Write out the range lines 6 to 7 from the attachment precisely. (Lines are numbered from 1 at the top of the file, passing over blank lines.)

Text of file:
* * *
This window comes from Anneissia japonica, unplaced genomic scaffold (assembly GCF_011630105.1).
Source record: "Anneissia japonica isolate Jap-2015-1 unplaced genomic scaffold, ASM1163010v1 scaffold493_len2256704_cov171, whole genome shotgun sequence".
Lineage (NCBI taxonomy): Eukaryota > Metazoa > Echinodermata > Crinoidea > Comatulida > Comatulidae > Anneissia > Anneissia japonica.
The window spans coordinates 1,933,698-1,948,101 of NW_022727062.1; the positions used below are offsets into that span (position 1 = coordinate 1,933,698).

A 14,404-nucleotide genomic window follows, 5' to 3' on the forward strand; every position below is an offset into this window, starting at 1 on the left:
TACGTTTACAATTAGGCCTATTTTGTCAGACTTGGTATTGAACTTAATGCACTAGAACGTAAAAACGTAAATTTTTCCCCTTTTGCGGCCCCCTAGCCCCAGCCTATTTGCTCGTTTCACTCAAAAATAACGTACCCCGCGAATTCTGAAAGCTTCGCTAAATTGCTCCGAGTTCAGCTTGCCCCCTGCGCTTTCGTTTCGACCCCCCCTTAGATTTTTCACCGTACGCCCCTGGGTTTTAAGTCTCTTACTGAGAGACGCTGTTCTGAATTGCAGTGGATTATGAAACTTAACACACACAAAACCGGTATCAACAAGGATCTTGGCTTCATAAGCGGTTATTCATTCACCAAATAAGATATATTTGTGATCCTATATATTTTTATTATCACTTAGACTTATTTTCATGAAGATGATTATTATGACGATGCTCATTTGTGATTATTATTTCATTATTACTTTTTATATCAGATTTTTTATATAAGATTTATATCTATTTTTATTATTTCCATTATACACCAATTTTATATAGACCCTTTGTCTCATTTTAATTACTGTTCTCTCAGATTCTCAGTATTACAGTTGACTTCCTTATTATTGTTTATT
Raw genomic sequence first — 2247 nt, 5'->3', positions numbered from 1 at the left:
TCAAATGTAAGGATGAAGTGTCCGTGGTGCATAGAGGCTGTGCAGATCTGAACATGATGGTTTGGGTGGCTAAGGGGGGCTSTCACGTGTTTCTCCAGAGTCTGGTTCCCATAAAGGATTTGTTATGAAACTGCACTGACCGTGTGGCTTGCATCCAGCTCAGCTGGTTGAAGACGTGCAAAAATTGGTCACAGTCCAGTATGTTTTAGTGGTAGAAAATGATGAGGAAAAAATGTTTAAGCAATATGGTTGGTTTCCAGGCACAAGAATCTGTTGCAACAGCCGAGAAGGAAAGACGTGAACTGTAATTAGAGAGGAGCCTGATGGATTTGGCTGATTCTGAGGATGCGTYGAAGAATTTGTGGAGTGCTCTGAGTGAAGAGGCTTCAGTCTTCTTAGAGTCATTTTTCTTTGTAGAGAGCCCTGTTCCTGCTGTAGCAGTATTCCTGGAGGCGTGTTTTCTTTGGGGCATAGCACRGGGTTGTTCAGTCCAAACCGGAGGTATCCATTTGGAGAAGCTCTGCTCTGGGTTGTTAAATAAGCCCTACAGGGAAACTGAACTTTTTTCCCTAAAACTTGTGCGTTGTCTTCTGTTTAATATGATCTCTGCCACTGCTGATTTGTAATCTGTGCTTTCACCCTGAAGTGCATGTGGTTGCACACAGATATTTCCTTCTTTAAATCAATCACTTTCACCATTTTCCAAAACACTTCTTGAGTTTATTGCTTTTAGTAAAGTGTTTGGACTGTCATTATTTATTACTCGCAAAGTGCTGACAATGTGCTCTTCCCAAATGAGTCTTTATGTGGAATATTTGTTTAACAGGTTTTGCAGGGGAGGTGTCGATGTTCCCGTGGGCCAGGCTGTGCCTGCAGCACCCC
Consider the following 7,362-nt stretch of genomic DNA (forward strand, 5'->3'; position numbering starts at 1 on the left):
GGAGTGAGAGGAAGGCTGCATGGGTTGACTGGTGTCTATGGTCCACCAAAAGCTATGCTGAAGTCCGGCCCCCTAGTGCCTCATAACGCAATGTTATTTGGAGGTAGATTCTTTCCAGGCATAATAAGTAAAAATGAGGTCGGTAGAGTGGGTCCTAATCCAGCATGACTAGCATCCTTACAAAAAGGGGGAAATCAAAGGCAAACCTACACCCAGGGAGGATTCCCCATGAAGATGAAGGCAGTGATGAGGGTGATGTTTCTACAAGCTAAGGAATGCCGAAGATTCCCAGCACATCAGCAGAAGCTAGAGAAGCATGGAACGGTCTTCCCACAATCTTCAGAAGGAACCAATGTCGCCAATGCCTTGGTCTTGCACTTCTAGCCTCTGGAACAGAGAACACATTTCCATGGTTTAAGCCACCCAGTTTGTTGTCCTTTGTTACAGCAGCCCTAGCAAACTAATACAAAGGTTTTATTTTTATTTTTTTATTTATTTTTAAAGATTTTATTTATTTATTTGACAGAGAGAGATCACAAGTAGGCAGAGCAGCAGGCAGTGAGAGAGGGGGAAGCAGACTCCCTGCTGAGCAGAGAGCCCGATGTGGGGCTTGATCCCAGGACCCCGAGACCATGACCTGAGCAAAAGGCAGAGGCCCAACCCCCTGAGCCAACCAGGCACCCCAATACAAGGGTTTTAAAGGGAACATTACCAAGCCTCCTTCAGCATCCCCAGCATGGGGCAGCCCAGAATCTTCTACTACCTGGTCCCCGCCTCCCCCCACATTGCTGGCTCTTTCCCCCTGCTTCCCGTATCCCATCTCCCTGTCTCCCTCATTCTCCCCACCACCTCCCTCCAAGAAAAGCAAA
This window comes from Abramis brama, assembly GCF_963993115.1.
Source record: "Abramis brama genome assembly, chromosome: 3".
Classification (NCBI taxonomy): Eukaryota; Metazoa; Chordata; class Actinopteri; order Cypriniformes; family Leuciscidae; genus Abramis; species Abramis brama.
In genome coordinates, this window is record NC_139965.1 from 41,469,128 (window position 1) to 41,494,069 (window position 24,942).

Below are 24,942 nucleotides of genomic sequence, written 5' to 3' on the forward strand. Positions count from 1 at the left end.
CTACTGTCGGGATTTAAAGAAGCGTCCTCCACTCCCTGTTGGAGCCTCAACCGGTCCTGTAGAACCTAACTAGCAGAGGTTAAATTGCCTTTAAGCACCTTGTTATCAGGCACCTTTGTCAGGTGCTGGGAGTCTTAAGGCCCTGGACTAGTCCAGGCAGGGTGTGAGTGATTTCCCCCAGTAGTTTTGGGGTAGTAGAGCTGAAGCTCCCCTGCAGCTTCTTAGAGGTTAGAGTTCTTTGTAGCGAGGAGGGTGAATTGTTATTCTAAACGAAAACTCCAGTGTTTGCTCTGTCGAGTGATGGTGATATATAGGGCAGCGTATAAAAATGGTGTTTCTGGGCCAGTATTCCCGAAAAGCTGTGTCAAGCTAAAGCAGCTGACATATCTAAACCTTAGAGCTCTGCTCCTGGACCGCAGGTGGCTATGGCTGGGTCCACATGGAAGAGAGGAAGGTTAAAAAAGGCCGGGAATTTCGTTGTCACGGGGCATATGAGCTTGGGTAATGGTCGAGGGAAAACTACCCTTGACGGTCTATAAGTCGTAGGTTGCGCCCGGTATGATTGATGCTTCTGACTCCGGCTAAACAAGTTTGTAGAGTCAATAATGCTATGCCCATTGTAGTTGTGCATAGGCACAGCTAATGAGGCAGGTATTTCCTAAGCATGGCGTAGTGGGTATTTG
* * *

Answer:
TACGTTTACAATTAGGCCTATTTTGTCAGACTTGGTATTGAACTTAATGCACTAGAACGTAAAAACGTAAATTTTTCCCCTTTTGCGGCCCCCTAGCCCCAGCCTATTTGCTCGTTTCACTCAAAAATAACGTACCCCGCGAATTCTGAAAGCTTCGCTAAATTGCTCCGAGTTCAGCTTGCCCCCTGCGCTTTCGTTTCGACCCCCCCTTAGATTTTTCACCGTACGCCCCTGGGTTTTAAGTCTCTTACTGAGAGACGCTGTTCTGAATTGCAGTGGATTATGAAACTTAACACACACAAAACCGGTATCAACAAGGATCTTGGCTTCATAAGCGGTTATTCATTCACCAAATAAGATATATTTGTGATCCTATATATTTTTATTATCACTTAGACTTATTTTCATGAAGATGATTATTATGACGATGCTCATTTGTGATTATTATTTCATTATTACTTTTTATATCAGATTTTTTATATAAGATTTATATCTATTTTTATTATTTCCATTATACACCAATTTTATATAGACCCTTTGTCTCATTTTAATTACTGTTCTCTCAGATTCTCAGTATTACAGTTGACTTCCTTATTATTGTTTATT
Raw genomic sequence first — 2247 nt, 5'->3', positions numbered from 1 at the left: